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An evergreen shrub related to the barberry. The plant is in no way related to grapes, but gets the name from the purple clusters of berries. It is sometimes called Tall Oregon-grape to distinguish it from Creeping Oregon-grape (Mahonia repens) and "Cascade" or Dwarf Oregon-grape (M. nervosa). The name is often left un-hyphenated as Oregon grape, though doing so invites confusion with the true grapes. It also occasionally appears in print as Oregongrape.
Oregon-grape grows to 1 - 5 m tall. Its leathery leaves resemble holly and the stems and twigs have a thickened, corky appearance. The flowers, borne in late spring, are an attractive yellow.
Oregon-grape is used in landscaping similarly to barberry, as a plant suited for low-maintenance plantings and loose hedges. Oregon-grape is resistant to summer drought, tolerates poor soils, and does not create excessive leaf litter. Its berries attract birds.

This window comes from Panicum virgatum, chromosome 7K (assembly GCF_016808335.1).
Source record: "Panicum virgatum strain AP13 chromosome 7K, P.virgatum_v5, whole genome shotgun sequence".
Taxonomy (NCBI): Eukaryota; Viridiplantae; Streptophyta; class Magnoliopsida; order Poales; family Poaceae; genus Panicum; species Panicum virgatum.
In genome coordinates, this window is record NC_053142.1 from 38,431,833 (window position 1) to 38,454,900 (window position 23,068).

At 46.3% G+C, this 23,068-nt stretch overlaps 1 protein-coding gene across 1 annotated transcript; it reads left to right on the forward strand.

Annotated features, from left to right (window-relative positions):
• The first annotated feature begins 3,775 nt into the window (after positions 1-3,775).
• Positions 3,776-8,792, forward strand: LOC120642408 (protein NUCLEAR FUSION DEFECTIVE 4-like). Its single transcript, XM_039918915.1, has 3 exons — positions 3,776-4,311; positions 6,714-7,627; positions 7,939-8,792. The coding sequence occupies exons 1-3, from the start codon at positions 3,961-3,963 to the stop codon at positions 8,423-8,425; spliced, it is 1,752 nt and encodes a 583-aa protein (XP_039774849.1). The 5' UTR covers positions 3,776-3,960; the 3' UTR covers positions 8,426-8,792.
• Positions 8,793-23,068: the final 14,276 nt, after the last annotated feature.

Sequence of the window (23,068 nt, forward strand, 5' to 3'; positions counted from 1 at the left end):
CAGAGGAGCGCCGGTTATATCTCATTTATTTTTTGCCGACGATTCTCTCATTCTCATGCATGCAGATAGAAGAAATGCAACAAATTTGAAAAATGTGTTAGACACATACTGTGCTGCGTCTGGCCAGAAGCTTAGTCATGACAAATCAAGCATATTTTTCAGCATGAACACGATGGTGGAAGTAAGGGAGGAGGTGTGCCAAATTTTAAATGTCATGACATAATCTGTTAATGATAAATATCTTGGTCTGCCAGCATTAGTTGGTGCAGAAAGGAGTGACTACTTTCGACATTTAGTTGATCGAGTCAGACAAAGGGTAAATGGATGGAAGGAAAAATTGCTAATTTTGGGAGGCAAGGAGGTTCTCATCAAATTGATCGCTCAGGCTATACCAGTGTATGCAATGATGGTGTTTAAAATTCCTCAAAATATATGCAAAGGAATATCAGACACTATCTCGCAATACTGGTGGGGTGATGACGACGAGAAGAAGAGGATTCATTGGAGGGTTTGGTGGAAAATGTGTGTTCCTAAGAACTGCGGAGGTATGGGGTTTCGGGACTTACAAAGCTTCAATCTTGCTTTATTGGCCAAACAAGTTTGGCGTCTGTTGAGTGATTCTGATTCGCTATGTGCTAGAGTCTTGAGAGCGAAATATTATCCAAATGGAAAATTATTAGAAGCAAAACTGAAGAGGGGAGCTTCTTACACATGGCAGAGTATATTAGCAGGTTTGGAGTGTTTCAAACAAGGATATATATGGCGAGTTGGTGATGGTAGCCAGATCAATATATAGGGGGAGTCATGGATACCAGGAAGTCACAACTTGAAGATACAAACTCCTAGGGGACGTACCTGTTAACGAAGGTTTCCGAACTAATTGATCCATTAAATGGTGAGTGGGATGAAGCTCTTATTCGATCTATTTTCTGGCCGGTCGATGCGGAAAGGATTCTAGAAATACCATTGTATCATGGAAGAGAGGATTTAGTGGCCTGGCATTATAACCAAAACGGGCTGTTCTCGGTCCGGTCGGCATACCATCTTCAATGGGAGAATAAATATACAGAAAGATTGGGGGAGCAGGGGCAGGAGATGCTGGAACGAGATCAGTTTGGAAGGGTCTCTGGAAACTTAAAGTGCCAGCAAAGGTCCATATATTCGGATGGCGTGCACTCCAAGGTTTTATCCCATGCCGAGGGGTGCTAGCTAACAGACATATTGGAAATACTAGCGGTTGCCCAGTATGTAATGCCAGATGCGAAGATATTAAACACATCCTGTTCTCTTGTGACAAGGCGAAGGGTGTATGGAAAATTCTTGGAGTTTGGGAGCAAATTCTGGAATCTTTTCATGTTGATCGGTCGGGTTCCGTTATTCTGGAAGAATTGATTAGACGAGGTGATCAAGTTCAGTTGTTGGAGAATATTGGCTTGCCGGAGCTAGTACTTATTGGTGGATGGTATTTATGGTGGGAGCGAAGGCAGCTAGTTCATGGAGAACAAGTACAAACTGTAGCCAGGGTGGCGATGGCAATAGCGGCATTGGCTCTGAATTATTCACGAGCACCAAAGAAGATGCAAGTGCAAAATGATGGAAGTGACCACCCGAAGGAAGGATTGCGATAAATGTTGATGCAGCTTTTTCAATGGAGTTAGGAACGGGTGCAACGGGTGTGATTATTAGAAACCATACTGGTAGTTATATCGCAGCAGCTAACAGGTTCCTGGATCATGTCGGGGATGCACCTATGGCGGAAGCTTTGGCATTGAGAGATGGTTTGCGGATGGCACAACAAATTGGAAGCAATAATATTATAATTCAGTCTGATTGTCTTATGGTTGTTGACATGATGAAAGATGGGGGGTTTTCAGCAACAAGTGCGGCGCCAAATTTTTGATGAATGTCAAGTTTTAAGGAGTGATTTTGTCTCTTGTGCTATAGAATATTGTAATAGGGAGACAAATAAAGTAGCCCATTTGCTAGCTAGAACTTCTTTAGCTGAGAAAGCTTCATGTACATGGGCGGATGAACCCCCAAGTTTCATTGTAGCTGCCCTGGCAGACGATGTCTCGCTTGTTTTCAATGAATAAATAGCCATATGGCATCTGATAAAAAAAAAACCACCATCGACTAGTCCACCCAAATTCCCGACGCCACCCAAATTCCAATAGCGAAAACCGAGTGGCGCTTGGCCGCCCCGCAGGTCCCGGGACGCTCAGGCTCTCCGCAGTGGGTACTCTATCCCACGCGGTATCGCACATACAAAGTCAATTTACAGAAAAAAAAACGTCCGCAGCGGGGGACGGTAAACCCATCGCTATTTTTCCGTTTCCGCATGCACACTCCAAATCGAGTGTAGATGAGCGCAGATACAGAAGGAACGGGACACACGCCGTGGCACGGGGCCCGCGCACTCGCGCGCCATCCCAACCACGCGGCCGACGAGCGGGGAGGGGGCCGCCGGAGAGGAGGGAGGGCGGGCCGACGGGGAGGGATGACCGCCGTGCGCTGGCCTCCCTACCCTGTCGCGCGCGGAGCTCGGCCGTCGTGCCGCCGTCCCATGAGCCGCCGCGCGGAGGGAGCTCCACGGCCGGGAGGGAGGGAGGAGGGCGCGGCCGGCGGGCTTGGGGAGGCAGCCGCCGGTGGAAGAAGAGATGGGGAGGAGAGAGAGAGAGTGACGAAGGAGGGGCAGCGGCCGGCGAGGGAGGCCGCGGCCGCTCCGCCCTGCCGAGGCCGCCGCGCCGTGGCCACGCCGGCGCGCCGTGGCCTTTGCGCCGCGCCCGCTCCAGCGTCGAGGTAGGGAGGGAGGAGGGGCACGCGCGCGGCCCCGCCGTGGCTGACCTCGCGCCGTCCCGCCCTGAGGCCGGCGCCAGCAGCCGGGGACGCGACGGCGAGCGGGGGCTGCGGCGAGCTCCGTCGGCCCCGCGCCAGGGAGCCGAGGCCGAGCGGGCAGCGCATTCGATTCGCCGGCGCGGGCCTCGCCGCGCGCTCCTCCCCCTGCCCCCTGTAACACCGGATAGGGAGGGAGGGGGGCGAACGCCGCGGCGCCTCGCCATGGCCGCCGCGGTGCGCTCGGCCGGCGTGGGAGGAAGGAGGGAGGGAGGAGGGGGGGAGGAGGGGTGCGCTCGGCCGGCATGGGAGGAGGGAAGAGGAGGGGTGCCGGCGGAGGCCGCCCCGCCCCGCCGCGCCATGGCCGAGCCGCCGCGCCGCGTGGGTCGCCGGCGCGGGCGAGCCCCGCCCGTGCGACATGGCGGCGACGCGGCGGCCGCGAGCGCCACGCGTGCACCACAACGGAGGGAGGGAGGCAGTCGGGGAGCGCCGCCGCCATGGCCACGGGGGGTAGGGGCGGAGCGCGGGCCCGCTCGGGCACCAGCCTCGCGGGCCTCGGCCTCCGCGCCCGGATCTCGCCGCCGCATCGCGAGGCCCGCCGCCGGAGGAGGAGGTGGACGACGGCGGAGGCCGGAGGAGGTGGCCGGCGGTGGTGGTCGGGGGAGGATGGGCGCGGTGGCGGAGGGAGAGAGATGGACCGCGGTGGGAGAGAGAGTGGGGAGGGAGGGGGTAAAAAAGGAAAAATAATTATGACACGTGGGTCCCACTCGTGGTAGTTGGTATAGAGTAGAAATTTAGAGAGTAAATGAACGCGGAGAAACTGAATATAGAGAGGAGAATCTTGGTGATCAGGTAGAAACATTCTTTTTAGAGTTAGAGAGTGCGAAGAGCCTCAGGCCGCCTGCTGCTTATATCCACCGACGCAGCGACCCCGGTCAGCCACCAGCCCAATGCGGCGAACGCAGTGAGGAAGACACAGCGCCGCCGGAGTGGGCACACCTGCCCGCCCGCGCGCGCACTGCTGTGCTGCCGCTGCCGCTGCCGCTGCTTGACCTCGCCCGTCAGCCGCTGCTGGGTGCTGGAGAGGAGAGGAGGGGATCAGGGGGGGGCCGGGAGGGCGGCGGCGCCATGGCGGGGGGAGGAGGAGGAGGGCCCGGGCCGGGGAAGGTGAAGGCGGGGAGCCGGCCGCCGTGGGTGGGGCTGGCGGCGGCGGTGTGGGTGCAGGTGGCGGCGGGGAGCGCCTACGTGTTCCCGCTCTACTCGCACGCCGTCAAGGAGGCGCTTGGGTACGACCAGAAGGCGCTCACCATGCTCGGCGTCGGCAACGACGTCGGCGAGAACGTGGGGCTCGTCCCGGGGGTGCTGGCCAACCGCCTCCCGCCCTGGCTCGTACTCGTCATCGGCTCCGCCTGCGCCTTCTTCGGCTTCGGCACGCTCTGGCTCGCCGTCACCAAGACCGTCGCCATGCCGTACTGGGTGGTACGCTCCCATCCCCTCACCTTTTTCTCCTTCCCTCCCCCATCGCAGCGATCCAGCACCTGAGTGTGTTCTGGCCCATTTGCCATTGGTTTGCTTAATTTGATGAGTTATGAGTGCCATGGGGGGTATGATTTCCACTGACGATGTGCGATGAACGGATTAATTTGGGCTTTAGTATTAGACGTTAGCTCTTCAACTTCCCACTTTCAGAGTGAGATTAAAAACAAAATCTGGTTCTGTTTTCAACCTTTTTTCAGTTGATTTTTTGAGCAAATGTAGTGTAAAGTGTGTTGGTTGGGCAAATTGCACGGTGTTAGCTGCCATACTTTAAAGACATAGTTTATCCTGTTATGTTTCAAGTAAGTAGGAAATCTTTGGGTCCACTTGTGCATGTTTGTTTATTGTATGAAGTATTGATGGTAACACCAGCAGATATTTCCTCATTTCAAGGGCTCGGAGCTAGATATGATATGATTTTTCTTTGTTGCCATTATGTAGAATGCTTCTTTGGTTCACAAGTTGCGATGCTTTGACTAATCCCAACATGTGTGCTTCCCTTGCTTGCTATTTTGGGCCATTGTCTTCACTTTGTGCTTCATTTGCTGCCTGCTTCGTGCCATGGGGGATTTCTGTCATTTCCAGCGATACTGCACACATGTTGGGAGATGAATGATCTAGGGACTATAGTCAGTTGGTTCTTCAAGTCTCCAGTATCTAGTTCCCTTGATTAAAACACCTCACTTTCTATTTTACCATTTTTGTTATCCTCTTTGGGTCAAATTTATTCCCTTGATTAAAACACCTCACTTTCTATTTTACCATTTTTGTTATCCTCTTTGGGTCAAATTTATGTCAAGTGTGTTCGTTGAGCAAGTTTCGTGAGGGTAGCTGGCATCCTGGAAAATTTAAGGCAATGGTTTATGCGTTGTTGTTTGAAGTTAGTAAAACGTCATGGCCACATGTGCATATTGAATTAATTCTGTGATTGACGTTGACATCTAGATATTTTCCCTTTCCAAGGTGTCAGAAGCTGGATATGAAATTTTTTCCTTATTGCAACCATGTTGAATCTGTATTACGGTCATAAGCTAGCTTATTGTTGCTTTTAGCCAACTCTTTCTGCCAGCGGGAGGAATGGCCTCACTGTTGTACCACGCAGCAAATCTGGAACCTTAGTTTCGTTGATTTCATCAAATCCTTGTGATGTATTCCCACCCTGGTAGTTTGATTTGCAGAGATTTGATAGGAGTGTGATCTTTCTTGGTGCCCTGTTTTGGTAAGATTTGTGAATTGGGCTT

As the leaves of Oregon-grape are holly-like and resist wilting, the foliage is sometimes used by florists for greenery . The inner bark of the larger stems and roots of Oregon-grape yield a yellow dye.
Oregon-grape is a native plant on the North American west coast from British Columbia to northern California, occurring in the understory of Douglas-fir forests and in brushlands. It is the state flower of Oregon.
The plant is used medicinally by herbalists. Recent studies indicate that M. aquifolium contains a specific multidrug resistance pump inhibitor (MDR Inhibitor) named 5'methoxyhydnocarpin (5'MHC) which works to decrease bacterial resistance to antibiotics and antibacterial agents.
Ideal as hedging and in borders
Mahonia Aquilfolium - Oregon Grape
Starter trees are 10 - 20 cm high
1 - 3 £2.75 each
4 - 6 £2.25 each
7+ £1.75 each